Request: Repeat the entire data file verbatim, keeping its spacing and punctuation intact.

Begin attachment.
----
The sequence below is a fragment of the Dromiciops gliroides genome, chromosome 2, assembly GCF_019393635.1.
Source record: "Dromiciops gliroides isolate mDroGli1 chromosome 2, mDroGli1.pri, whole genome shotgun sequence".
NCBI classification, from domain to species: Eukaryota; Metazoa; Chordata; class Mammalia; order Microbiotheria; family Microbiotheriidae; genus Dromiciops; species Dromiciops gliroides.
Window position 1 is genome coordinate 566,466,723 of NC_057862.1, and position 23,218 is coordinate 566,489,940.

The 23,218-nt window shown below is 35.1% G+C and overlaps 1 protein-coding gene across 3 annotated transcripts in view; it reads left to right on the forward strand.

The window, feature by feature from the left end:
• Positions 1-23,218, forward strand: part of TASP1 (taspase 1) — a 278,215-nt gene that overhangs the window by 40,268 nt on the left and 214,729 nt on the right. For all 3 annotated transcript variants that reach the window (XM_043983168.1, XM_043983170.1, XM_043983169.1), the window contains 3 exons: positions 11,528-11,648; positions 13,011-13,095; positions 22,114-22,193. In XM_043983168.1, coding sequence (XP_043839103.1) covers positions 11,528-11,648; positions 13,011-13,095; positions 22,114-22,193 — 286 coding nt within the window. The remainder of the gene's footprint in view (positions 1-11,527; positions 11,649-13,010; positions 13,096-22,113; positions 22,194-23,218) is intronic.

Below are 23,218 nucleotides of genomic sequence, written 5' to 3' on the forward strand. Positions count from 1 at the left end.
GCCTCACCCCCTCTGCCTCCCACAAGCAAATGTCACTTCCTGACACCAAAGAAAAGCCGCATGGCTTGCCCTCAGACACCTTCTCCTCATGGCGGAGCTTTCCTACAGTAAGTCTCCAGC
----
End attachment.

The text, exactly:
The sequence below is a fragment of the Dromiciops gliroides genome, chromosome 2, assembly GCF_019393635.1.
Source record: "Dromiciops gliroides isolate mDroGli1 chromosome 2, mDroGli1.pri, whole genome shotgun sequence".
NCBI classification, from domain to species: Eukaryota; Metazoa; Chordata; class Mammalia; order Microbiotheria; family Microbiotheriidae; genus Dromiciops; species Dromiciops gliroides.
Window position 1 is genome coordinate 566,466,723 of NC_057862.1, and position 23,218 is coordinate 566,489,940.

The 23,218-nt window shown below is 35.1% G+C and overlaps 1 protein-coding gene across 3 annotated transcripts in view; it reads left to right on the forward strand.

The window, feature by feature from the left end:
• Positions 1-23,218, forward strand: part of TASP1 (taspase 1) — a 278,215-nt gene that overhangs the window by 40,268 nt on the left and 214,729 nt on the right. For all 3 annotated transcript variants that reach the window (XM_043983168.1, XM_043983170.1, XM_043983169.1), the window contains 3 exons: positions 11,528-11,648; positions 13,011-13,095; positions 22,114-22,193. In XM_043983168.1, coding sequence (XP_043839103.1) covers positions 11,528-11,648; positions 13,011-13,095; positions 22,114-22,193 — 286 coding nt within the window. The remainder of the gene's footprint in view (positions 1-11,527; positions 11,649-13,010; positions 13,096-22,113; positions 22,194-23,218) is intronic.

Below are 23,218 nucleotides of genomic sequence, written 5' to 3' on the forward strand. Positions count from 1 at the left end.
GCCTCACCCCCTCTGCCTCCCACAAGCAAATGTCACTTCCTGACACCAAAGAAAAGCCGCATGGCTTGCCCTCAGACACCTTCTCCTCATGGCGGAGCTTTCCTACAGTAAGTCTCCAGC